A new working paper by Robin Hanson observes: "When a controversy erupts in the media, and widely differing views are expressed, it is natural to wonder which opinion is the one more favored by those who are most informed about the topic." At least it's natural for me.
If you followed the controversy on the Policy Analysis Market (PAM) - popularly known as "terrorism betting markets" - you might have noticed a pattern in the media coverage: The more immediate the publicity, the more negative. Initial reports by daily media heaped scorn on the idea; the lower-frequency media was more favorable. At least that's how I saw it.
At long last, there is now hard data confirming my casual impression. In Robin Hanson's new working paper, The Informed Press Favored the Policy Analysis Market, Hanson reports systematic econometric evidence on media coverage and terrorism betting markets. Independent raters assessed the positivity of 396 pieces of media coverage on a 7-point scale, from least favorable to most favorable. A positive attitude correlated with ALL of the following signs that the journalists involved knew what they were talking about:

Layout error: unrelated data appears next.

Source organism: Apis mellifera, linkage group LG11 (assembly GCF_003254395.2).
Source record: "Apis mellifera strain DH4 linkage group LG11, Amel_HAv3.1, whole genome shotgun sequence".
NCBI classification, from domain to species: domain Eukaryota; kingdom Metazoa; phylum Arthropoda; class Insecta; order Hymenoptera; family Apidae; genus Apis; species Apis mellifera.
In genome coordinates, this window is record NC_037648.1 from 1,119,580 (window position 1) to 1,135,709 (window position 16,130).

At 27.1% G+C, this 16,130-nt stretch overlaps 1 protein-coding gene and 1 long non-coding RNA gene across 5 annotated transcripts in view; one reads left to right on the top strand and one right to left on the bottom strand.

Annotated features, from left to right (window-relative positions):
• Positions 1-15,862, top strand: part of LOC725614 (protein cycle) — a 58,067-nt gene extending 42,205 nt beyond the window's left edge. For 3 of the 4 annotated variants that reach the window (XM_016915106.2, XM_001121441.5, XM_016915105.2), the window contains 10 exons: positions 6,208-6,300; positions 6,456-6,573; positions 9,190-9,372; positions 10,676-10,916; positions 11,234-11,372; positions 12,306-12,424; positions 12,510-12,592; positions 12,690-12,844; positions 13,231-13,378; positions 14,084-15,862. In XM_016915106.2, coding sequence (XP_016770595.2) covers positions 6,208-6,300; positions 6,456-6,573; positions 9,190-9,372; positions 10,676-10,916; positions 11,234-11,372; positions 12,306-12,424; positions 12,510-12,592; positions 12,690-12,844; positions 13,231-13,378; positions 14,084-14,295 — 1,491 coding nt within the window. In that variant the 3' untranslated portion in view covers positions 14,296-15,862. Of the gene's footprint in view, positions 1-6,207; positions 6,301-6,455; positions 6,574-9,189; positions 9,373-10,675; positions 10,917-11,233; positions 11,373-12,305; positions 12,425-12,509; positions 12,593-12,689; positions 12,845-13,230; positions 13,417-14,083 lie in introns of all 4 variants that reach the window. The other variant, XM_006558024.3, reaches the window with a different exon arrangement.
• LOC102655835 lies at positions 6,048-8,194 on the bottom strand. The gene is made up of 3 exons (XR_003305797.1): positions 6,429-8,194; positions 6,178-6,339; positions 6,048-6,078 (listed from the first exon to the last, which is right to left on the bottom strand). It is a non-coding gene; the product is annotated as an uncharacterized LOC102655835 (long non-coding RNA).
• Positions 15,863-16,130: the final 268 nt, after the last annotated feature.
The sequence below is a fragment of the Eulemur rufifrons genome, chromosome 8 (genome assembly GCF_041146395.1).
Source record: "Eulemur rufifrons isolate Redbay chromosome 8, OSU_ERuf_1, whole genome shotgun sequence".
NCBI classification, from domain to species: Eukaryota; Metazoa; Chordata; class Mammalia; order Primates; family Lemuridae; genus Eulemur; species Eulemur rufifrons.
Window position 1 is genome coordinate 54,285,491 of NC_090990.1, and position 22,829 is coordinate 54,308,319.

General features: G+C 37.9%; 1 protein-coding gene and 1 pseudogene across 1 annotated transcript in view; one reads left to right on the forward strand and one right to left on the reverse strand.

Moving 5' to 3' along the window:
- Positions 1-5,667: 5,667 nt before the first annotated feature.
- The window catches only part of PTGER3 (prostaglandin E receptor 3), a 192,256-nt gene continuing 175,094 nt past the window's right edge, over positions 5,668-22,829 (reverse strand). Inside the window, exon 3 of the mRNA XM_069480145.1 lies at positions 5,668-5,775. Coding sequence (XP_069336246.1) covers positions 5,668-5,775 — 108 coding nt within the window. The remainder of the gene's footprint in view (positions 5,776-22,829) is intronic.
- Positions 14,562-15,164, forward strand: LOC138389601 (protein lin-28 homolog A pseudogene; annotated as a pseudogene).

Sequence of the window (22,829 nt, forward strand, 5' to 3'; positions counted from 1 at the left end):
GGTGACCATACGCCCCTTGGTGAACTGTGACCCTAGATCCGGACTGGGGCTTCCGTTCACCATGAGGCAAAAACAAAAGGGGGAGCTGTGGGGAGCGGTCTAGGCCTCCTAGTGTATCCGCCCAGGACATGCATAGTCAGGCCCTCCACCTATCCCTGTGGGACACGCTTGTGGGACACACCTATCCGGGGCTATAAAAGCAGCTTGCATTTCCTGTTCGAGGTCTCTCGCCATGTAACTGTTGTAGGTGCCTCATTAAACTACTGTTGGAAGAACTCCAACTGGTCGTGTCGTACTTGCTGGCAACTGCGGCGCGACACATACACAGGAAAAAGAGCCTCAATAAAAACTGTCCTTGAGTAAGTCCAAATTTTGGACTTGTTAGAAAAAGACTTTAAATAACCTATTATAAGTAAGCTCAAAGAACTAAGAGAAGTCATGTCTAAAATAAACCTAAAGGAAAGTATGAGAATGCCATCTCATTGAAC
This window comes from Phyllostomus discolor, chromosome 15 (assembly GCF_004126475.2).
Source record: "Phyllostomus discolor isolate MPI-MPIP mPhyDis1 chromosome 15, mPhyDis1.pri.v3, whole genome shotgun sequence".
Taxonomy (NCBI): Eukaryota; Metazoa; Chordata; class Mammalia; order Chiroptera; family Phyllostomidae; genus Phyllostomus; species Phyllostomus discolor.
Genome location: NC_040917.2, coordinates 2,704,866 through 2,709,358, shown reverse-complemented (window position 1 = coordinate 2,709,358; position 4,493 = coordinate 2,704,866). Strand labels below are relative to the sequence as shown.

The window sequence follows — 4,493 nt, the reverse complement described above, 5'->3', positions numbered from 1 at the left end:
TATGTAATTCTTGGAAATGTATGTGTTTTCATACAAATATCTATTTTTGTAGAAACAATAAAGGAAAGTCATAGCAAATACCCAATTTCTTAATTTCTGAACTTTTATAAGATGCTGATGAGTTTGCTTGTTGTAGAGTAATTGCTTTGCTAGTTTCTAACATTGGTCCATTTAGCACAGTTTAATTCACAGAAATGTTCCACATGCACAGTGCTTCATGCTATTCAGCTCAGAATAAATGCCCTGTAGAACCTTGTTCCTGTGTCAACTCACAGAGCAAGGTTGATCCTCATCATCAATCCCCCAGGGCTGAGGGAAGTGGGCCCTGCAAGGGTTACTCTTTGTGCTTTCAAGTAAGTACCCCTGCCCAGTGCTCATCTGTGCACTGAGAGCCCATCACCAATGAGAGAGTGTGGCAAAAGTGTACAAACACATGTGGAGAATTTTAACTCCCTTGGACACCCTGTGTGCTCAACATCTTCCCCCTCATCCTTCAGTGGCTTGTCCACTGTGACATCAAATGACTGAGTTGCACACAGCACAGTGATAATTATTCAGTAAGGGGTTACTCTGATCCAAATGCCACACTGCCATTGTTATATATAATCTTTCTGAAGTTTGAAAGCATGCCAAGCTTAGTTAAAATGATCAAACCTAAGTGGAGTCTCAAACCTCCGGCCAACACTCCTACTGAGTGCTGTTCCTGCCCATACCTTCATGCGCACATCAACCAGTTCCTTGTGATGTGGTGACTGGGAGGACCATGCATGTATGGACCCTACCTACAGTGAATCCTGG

1. mentioning someone with firsthand knowledge
2. time since the media firestorm
3. article length
4. a news versus an opinion style
5. the periodical's prestige
6. the periodical's frequency
The most natural interpretation is simply that the more the journalists knew, the more favorable their attitude toward terrorism betting markets.
Hanson's closing remark is particularly fascinating:
Unfortunately,public policy regarding PAM continues to reflect the uninformed opinion, a situation that seems unlikely to change anytime soon.This should give pause to those who think that our democratic processes can effectively produce informed policy, even when the electorate is highly uninformed. In this case, as in many others... policy reflects the uninformed position.